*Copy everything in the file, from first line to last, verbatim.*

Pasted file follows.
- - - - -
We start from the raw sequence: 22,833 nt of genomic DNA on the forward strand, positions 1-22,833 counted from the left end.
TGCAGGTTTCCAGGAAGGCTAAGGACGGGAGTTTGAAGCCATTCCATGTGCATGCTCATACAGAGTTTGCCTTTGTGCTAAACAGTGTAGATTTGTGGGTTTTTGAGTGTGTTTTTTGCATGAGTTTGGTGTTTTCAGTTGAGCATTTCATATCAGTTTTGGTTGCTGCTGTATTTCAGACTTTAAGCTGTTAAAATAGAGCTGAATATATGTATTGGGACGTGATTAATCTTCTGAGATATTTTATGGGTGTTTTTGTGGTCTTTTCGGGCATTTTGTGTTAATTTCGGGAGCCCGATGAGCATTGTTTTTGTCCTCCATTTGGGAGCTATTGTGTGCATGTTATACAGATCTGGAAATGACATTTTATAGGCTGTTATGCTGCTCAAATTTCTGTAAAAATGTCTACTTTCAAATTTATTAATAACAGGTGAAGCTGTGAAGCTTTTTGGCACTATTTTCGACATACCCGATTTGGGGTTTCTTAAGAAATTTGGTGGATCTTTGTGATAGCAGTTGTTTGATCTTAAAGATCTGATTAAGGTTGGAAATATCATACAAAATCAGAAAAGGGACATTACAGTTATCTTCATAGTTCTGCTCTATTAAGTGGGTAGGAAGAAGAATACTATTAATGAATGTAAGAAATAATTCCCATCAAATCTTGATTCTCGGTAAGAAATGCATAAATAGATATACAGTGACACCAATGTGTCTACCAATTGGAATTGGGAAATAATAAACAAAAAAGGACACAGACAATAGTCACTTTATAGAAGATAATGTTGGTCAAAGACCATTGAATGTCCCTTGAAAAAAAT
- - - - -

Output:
We start from the raw sequence: 22,833 nt of genomic DNA on the forward strand, positions 1-22,833 counted from the left end.
TGCAGGTTTCCAGGAAGGCTAAGGACGGGAGTTTGAAGCCATTCCATGTGCATGCTCATACAGAGTTTGCCTTTGTGCTAAACAGTGTAGATTTGTGGGTTTTTGAGTGTGTTTTTTGCATGAGTTTGGTGTTTTCAGTTGAGCATTTCATATCAGTTTTGGTTGCTGCTGTATTTCAGACTTTAAGCTGTTAAAATAGAGCTGAATATATGTATTGGGACGTGATTAATCTTCTGAGATATTTTATGGGTGTTTTTGTGGTCTTTTCGGGCATTTTGTGTTAATTTCGGGAGCCCGATGAGCATTGTTTTTGTCCTCCATTTGGGAGCTATTGTGTGCATGTTATACAGATCTGGAAATGACATTTTATAGGCTGTTATGCTGCTCAAATTTCTGTAAAAATGTCTACTTTCAAATTTATTAATAACAGGTGAAGCTGTGAAGCTTTTTGGCACTATTTTCGACATACCCGATTTGGGGTTTCTTAAGAAATTTGGTGGATCTTTGTGATAGCAGTTGTTTGATCTTAAAGATCTGATTAAGGTTGGAAATATCATACAAAATCAGAAAAGGGACATTACAGTTATCTTCATAGTTCTGCTCTATTAAGTGGGTAGGAAGAAGAATACTATTAATGAATGTAAGAAATAATTCCCATCAAATCTTGATTCTCGGTAAGAAATGCATAAATAGATATACAGTGACACCAATGTGTCTACCAATTGGAATTGGGAAATAATAAACAAAAAAGGACACAGACAATAGTCACTTTATAGAAGATAATGTTGGTCAAAGACCATTGAATGTCCCTTGAAAAAAAT